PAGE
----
In 1830 one of the earliest passenger railway services was opened by the Canterbury and Whitstable Railway Company, and in 1832 the company opened Whitstable harbour and extended the line to enable passage to London from the port. The railway has since closed but the harbour still plays an important role in the town's economy.
Kent is one of the warmest parts of Britain. On 10 August 2003, in the hamlet of Brogdale near Faversham the temperature reached 38.5 °C (101.3 °F), the hottest temperature ever recorded in the United Kingdom
Whitstable is sometimes warmer than other parts of Kent due to it being backed by the North Downs to the south.
Whitstable is a seaside town in Northeast Kent, Southeast England. It is approximately 8 kilometres north of the city of Canterbury and approximately 3 kilometres west of the seaside town of Herne Bay. It is part of the City of Canterbury district.
Whitstable is famous for its oysters, which have been collected in the area since at least Roman times. The town itself dates back to before the writing of the Domesday Book. Whitstable's distinctive character is popular with tourists, and its maritime heritage is celebrated with the annual oyster festival. Freshly caught shellfish are available throughout the year at several seafood restaurants and pubs in the town.
The longest established event is the Regatta which has moved from the original Whitstable to Tankerton for more land based events with fairground and fireworks on the elevated Slopes. Which is a pleasant half hour costal walk or 4 minute drive away.
The importance of oysters to the tradition of Whitstable is celebrated with the Oyster Festival in July each year. The nine-day festival starts with an opening parade on the nearest Saturday to St James' Day. The parade starts with the official "Landing of the Catch", followed by the procession of the oysters in a horse-drawn dray through the town, stopping to deliver the catch to local restaurants, cafes and public houses. The rest of the festival consists of entertainment for both adults and children, with local art on display around the town, and many establishments offering local fish dishes.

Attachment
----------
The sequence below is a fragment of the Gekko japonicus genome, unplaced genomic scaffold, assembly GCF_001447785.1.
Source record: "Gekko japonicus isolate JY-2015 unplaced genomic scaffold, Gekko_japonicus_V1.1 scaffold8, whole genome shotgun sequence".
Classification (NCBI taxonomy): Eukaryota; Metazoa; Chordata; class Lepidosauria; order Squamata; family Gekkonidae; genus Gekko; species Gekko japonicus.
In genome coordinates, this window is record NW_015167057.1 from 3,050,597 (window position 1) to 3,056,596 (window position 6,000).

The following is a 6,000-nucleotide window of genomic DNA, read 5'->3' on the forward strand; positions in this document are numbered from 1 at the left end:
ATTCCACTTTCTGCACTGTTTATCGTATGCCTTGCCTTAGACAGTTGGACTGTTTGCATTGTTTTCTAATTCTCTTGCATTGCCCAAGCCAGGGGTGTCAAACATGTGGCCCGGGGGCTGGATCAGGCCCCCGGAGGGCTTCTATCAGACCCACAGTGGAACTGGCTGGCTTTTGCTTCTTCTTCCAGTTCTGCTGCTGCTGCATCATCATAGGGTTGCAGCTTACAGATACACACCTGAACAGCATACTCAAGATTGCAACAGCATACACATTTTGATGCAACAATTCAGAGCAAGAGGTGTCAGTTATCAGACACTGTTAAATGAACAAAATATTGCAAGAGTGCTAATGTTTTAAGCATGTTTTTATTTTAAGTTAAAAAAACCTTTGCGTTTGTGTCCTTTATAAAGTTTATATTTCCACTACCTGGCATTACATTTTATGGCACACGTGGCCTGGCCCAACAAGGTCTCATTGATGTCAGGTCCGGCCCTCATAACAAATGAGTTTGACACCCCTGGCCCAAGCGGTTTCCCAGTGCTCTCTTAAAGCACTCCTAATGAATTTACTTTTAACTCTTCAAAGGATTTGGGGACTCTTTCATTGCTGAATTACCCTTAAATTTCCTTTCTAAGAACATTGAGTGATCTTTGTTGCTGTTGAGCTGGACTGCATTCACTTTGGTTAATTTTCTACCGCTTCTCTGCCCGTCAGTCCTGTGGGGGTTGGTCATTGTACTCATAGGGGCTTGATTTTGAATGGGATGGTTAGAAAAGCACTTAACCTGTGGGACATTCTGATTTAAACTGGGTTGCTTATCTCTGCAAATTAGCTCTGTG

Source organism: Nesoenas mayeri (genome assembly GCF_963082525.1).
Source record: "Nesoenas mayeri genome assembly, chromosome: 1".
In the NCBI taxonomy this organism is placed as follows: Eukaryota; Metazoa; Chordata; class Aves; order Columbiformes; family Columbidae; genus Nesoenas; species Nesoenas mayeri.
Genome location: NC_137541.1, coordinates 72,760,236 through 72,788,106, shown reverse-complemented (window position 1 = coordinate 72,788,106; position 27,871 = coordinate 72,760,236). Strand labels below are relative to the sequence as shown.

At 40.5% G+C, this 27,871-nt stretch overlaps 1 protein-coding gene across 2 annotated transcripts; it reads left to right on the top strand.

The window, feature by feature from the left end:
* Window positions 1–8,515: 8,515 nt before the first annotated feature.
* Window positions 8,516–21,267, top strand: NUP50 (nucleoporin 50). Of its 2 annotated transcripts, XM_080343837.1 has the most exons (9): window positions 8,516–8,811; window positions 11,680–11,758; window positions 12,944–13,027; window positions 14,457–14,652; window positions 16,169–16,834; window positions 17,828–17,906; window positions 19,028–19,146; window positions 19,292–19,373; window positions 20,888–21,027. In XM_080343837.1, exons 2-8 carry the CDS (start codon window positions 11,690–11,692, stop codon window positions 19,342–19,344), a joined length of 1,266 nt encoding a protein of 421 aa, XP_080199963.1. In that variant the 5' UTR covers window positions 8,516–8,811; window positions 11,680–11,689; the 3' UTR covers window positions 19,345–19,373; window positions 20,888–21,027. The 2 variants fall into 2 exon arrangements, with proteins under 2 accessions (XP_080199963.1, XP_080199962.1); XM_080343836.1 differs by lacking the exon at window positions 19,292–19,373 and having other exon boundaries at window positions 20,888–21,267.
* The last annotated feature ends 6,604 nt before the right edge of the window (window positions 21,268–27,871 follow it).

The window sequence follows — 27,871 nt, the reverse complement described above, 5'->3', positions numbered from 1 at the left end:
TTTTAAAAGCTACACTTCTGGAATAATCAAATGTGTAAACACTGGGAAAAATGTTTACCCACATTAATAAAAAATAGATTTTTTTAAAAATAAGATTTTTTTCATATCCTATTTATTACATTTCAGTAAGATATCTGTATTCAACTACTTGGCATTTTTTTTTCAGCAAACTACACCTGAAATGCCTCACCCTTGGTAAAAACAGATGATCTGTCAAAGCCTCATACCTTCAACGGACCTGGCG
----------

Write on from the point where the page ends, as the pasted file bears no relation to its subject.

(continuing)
The Whitstable Museum and Gallery displays artifacts and portraits relating to the town's seafaring traditions, with special features on oysters, diving and shipping.
The Playhouse Theatre Whitstable is used for a variety of different acts from Herne Bay Operatic Society to Harry Hill, Jo Brand and Paul Merton.
The town has shingle/sandy beaches flanking the harbour, where sunbathing, swimming and water sports are popular. The beaches east and west are unique amongst seaside towns in the south east of England for having no promenade; making them generally peaceful. An exception is Long Beach to the immediate east of the harbour where there is a base for jet skis. A notable feature of Whitstable is The Street, a natural strip of shingle on clay bank which runs out to sea at right angles to the coast, for a distance of about half a mile. It is the last remnant of the Swale river valley to the north of the town lost to sea erosion over millennia. Located to the east of the harbour, The Street is revealed only at low tide, when it is possible to walk out along it as well as swim either side in safe, sandy bottomed shallows. A view of The Street can be seen on the hilltop lawns of Tankerton Slopes.
Whitstable Castle is situated on the border of Whitstable and the suburb of Tankerton.
A now-redundant offshore World War II sea fort is visible from the town's coast. Sailing trips are available from the harbour to the windfarm, the sea fort and a seal watching spot in the Thames Estuary.